Dental floss is a strand of fiber that is used to clean between the teeth, particularly where toothbrushes may not be able to reach. Daily use of dental floss is a recommended preventative measure to guard against gingivitis and plaque buildup; the American Dental Association (ADA) estimates that flossing can remove up to 80% of dental plaque.
It is widely believed that dental floss was invented in 1819 by a New Orleans dentist named Levi Spear Parmly. He recommended the use of waxed silk thread to remove debris that was trapped between the teeth, which he identified as the source of dental disease. Floss became widely available in 1882 and was patented in 1898 by the Johnson & Johnson Corporation, using the same silk thread that was used in medical sutures. During World War II, manufacturers began using nylon instead of silk to make dental floss, and by the 1970s, dental floss was widely accepted throughout the United States as an integral part of daily oral hygiene practices.
Dental health professionals recommend flossing once daily, either before or after brushing with fluoride toothpaste and a soft-bristled brush, to clean between the teeth and to introduce fluoride to the spaces between the teeth. Dental floss may be held in the fingers or on a floss threader and is guided between the teeth and gently under the gumline. This can effectively remove both residual food particles and dental plaque from between the teeth and below the gumline.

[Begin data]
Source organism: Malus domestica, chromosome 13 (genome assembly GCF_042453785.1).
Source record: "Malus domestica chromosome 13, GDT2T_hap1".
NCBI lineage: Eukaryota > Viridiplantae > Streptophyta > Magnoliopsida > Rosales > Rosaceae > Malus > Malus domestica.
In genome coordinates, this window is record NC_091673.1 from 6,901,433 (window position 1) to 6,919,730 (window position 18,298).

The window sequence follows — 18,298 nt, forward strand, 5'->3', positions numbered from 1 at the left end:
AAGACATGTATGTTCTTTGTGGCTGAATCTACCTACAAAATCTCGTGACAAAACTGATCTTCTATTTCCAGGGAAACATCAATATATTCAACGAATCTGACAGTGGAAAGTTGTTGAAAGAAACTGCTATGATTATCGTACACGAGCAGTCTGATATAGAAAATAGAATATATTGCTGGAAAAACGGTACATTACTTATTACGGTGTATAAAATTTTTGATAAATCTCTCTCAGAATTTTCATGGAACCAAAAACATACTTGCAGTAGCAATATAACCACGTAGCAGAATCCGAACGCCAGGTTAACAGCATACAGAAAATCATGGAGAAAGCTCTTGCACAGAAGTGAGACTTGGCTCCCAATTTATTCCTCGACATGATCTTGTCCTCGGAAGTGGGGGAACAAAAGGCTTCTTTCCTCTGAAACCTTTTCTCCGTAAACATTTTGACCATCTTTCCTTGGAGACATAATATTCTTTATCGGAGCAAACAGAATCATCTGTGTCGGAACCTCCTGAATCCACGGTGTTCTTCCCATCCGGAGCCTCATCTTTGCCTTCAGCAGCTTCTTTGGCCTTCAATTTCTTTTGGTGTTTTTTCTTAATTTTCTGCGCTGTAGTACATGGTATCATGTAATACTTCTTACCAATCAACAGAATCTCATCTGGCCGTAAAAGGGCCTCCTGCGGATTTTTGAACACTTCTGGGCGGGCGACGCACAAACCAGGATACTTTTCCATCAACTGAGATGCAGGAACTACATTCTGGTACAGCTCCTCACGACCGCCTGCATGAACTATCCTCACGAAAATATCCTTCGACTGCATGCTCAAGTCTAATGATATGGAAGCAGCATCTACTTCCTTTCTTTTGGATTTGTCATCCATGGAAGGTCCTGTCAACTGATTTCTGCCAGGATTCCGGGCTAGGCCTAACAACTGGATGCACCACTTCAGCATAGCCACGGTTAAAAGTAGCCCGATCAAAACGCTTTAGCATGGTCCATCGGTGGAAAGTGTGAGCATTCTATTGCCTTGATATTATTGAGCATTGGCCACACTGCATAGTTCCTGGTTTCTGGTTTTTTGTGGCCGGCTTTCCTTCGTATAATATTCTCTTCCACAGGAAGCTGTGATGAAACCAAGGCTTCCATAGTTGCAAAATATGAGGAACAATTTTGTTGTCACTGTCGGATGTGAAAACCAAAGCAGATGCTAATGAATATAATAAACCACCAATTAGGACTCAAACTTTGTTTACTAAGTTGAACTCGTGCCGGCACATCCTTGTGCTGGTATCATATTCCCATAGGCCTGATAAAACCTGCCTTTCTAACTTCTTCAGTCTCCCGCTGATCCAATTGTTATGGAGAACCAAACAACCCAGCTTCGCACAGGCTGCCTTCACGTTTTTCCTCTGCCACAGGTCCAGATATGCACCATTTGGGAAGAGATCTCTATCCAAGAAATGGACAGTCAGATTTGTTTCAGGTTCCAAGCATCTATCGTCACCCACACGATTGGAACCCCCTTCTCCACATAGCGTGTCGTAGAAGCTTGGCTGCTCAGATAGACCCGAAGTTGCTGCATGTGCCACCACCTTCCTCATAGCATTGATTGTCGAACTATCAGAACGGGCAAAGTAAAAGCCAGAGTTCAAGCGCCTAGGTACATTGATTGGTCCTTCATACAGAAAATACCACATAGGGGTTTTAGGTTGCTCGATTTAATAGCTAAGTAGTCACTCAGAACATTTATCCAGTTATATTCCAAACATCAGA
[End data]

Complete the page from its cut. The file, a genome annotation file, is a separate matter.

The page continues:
Dental floss is available in a nearly infinite number of forms and flavors. Floss may be made of a collection of filaments that are waxed together, or it may be made of a single filament that is either waxed or unwaxed. The wax used in waxed floss may contain fluoride or antibacterial agents. Dental floss is also available in multiple different thicknesses, the widest and flattest being known as dental tape. None of these factors is necessarily better than any other, and the choice of dental floss is largely based on the preference of the user. The amount of space between the teeth may help determine what type of floss you will prefer, as will the shape of the gum tissue and your own comfort with the act of flossing. For people who lack the manual dexterity to hold floss comfortably, floss picks may be helpful. These are plastic wands that hold floss, and they may ameliorate discomfort in the hands, but they may also be difficult to wield effectively at all the angles necessary for thorough flossing. Some people also prefer to use a floss threader, which is a nylon loop that holds floss and can be threaded through the teeth. Innovations in dental technology have also led to the power flosser, a self-powered flosser that may be preferable for people with physical or developmental challenges that cause traditional flossing to be challenging.
While it is widely believed that flossing, when combined with brushing the teeth, can help prevent gum disease and improve bad breath, benefits vary depending on individual flossing technique. Dentists can train patients on proper flossing techniques and specific techniques that may be recommended for them. For example, orthodontic appliances, like braces, may create a more significant need for flossing and may also necessitate specific types of floss and flossing instruments.